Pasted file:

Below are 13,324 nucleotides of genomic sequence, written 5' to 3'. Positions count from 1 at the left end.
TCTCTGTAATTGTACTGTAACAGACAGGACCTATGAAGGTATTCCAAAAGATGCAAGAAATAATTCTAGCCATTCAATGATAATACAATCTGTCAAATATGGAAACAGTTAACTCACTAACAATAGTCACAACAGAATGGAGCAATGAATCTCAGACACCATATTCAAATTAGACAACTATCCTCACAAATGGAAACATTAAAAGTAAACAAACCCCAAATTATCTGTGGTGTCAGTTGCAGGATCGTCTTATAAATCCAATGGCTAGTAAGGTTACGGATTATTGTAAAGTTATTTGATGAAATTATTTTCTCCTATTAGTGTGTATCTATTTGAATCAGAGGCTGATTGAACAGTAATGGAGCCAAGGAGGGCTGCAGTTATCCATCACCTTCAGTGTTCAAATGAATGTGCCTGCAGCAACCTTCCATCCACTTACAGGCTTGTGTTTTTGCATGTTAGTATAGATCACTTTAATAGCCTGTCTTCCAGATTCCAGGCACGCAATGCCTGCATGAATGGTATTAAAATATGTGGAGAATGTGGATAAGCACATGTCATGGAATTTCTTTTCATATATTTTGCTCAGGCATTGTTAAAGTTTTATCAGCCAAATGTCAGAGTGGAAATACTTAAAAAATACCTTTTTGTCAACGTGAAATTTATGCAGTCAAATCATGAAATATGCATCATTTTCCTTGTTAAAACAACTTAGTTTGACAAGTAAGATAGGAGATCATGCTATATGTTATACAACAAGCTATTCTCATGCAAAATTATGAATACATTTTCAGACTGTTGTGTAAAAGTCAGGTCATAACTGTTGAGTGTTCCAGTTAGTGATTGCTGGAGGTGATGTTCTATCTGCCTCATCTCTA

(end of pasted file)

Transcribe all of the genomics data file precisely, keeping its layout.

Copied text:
Below are 13,324 nucleotides of genomic sequence, written 5' to 3'. Positions count from 1 at the left end.
TCTCTGTAATTGTACTGTAACAGACAGGACCTATGAAGGTATTCCAAAAGATGCAAGAAATAATTCTAGCCATTCAATGATAATACAATCTGTCAAATATGGAAACAGTTAACTCACTAACAATAGTCACAACAGAATGGAGCAATGAATCTCAGACACCATATTCAAATTAGACAACTATCCTCACAAATGGAAACATTAAAAGTAAACAAACCCCAAATTATCTGTGGTGTCAGTTGCAGGATCGTCTTATAAATCCAATGGCTAGTAAGGTTACGGATTATTGTAAAGTTATTTGATGAAATTATTTTCTCCTATTAGTGTGTATCTATTTGAATCAGAGGCTGATTGAACAGTAATGGAGCCAAGGAGGGCTGCAGTTATCCATCACCTTCAGTGTTCAAATGAATGTGCCTGCAGCAACCTTCCATCCACTTACAGGCTTGTGTTTTTGCATGTTAGTATAGATCACTTTAATAGCCTGTCTTCCAGATTCCAGGCACGCAATGCCTGCATGAATGGTATTAAAATATGTGGAGAATGTGGATAAGCACATGTCATGGAATTTCTTTTCATATATTTTGCTCAGGCATTGTTAAAGTTTTATCAGCCAAATGTCAGAGTGGAAATACTTAAAAAATACCTTTTTGTCAACGTGAAATTTATGCAGTCAAATCATGAAATATGCATCATTTTCCTTGTTAAAACAACTTAGTTTGACAAGTAAGATAGGAGATCATGCTATATGTTATACAACAAGCTATTCTCATGCAAAATTATGAATACATTTTCAGACTGTTGTGTAAAAGTCAGGTCATAACTGTTGAGTGTTCCAGTTAGTGATTGCTGGAGGTGATGTTCTATCTGCCTCATCTCTA